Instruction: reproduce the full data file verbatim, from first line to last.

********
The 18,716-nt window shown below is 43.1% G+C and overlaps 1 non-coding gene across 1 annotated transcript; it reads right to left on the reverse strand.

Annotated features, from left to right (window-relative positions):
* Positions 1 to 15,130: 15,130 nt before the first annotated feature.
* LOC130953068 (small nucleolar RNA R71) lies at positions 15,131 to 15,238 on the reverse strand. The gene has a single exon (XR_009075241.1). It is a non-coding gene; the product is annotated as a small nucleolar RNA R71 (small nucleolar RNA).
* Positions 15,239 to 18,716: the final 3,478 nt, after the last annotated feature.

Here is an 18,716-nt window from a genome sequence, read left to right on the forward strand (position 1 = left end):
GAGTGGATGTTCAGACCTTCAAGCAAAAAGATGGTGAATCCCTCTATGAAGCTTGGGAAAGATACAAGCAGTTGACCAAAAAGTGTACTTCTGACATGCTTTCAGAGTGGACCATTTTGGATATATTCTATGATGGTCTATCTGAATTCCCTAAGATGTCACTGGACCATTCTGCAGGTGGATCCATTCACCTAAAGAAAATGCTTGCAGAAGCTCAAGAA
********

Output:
The 18,716-nt window shown below is 43.1% G+C and overlaps 1 non-coding gene across 1 annotated transcript; it reads right to left on the reverse strand.

Annotated features, from left to right (window-relative positions):
* Positions 1 to 15,130: 15,130 nt before the first annotated feature.
* LOC130953068 (small nucleolar RNA R71) lies at positions 15,131 to 15,238 on the reverse strand. The gene has a single exon (XR_009075241.1). It is a non-coding gene; the product is annotated as a small nucleolar RNA R71 (small nucleolar RNA).
* Positions 15,239 to 18,716: the final 3,478 nt, after the last annotated feature.

Here is an 18,716-nt window from a genome sequence, read left to right on the forward strand (position 1 = left end):
GAGTGGATGTTCAGACCTTCAAGCAAAAAGATGGTGAATCCCTCTATGAAGCTTGGGAAAGATACAAGCAGTTGACCAAAAAGTGTACTTCTGACATGCTTTCAGAGTGGACCATTTTGGATATATTCTATGATGGTCTATCTGAATTCCCTAAGATGTCACTGGACCATTCTGCAGGTGGATCCATTCACCTAAAGAAAATGCTTGCAGAAGCTCAAGAA